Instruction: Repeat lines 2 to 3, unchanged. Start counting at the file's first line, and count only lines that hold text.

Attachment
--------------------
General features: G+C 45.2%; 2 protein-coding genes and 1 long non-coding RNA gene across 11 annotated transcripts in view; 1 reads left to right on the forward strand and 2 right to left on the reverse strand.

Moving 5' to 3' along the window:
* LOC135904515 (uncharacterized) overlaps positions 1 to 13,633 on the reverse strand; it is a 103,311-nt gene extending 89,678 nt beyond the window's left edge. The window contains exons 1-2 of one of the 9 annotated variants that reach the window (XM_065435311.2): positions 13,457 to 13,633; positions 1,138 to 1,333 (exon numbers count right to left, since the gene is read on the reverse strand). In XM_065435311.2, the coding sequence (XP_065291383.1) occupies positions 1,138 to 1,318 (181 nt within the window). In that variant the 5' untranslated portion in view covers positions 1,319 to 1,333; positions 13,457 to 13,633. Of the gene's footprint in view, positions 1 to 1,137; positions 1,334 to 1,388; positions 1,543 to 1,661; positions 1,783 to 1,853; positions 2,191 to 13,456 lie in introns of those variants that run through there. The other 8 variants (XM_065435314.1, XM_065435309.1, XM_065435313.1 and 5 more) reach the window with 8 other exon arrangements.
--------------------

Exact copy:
Moving 5' to 3' along the window:
* LOC135904515 (uncharacterized) overlaps positions 1 to 13,633 on the reverse strand; it is a 103,311-nt gene extending 89,678 nt beyond the window's left edge. The window contains exons 1-2 of one of the 9 annotated variants that reach the window (XM_065435311.2): positions 13,457 to 13,633; positions 1,138 to 1,333 (exon numbers count right to left, since the gene is read on the reverse strand). In XM_065435311.2, the coding sequence (XP_065291383.1) occupies positions 1,138 to 1,318 (181 nt within the window). In that variant the 5' untranslated portion in view covers positions 1,319 to 1,333; positions 13,457 to 13,633. Of the gene's footprint in view, positions 1 to 1,137; positions 1,334 to 1,388; positions 1,543 to 1,661; positions 1,783 to 1,853; positions 2,191 to 13,456 lie in introns of those variants that run through there. The other 8 variants (XM_065435314.1, XM_065435309.1, XM_065435313.1 and 5 more) reach the window with 8 other exon arrangements.